The local housing market in Grand Forks will soon be a major topic again with new findings released. I will wait to pass final judgement until research design is clear and we can evaluate methodology. There are a few things we should repeat so they are clear.
First, let’s carefully define the issue of concern to us. The “housing market” issue changed over time. At various points in included a concern about the price level, the change in prices, overall availability, and the availability of “affordable” housing. Could all these be an issue? Probably not.
It is a dangerous game to point a finger at price as a problem. Price is more a symptom than a causal factor. You go in to the doctor and complain about a set of symptoms and he comes back and says you have a virus. You want to complain about price and most people will look at other factors that may impact price. The point is that price is not really directly actionable, unless you favor some type of government regulation of housing prices. I am pretty sure most people do not condone such action. If price is really the concern, and from my perspective it is not and that is not the current focus of complaint, then you deal with other supply and demand factors and attempt to influence price. However, I think we are beyond that. Well at least I hope we are. Moving on.
That leads into a discussion of the quantity issues. There are all types of complains in this area. Have we built too many apartments? Why are builders building in the areas they are? Why do builders build the types of homes they build? Then there are the assertions about inadequate amounts of affordable housing.
As I mentioned many times on the radio, affordable is a loaded word. Affordable for whom? And just how far do we want to go with this? Are we looking to make sure everyone that wants to buy a home has one available in their price range? Why? Surely not everyone who has such a want is credit worthy. (The availability of credit has been overlooked in this discussion for the most part.) Are we going to look at the changing income distributions over time in Grand Forks and predict where housing demands will go? I doubt it.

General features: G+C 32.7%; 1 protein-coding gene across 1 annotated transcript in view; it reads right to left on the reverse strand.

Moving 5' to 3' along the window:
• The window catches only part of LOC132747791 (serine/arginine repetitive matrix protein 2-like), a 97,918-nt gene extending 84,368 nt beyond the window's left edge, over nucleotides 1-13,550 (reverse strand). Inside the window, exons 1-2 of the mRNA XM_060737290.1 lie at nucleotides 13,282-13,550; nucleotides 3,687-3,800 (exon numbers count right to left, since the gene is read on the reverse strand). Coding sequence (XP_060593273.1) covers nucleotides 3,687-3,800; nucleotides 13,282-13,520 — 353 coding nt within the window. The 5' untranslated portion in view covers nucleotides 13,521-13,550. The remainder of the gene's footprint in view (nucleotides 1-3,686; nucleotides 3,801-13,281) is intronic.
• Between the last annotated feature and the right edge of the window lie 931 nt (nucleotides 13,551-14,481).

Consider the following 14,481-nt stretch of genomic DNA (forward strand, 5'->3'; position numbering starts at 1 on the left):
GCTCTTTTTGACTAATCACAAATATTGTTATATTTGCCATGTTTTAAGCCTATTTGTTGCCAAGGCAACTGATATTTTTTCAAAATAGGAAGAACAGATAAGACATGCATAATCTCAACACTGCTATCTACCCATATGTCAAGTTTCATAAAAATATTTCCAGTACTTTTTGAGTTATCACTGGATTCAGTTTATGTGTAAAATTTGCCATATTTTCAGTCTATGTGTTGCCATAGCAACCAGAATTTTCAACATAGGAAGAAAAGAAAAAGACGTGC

Over the last 40 months Grand forks saw just under 61 units per month permitted according to Census Bureau data (January 2013 – April 2016). On average 14.25 of them were single units while over 46 were in structures with five or more units. To be sure there is significant variability. It is no surprise that January, February, and December are low permit months.
The monthly average for total permits is down from 82 in 2013 to 36.67 in 2015. Through April of 2016 the monthly average for permits is 28.25. The value for permits is down too. In 2014 the monthly average total value for permits was $10,109,167, while in 2015 the value was $5,277,500. Of course if enough building occurs without removal of older stock you do see less need for further additions and therefore fewer permits.
Another issue to consider here is the overall growth of the community. Clearly that is a rough measure. In another post I will break down some income and age characteristics of Grand Forks and we can discuss the implications for housing there. Over the same time frame as the permits data Grand Forks labor force increased by less than 1,000 people and employment increased by less than 2,000. Clearly the jobs profile and earnings and income data are needed to draw better conclusions, but this hardly seems to be a growth market.
So we will see what new determinations are made regarding the state of the housing market and then evaluate them, all the while hoping sensible, sound economic reasoning win out in the assessment of these questions.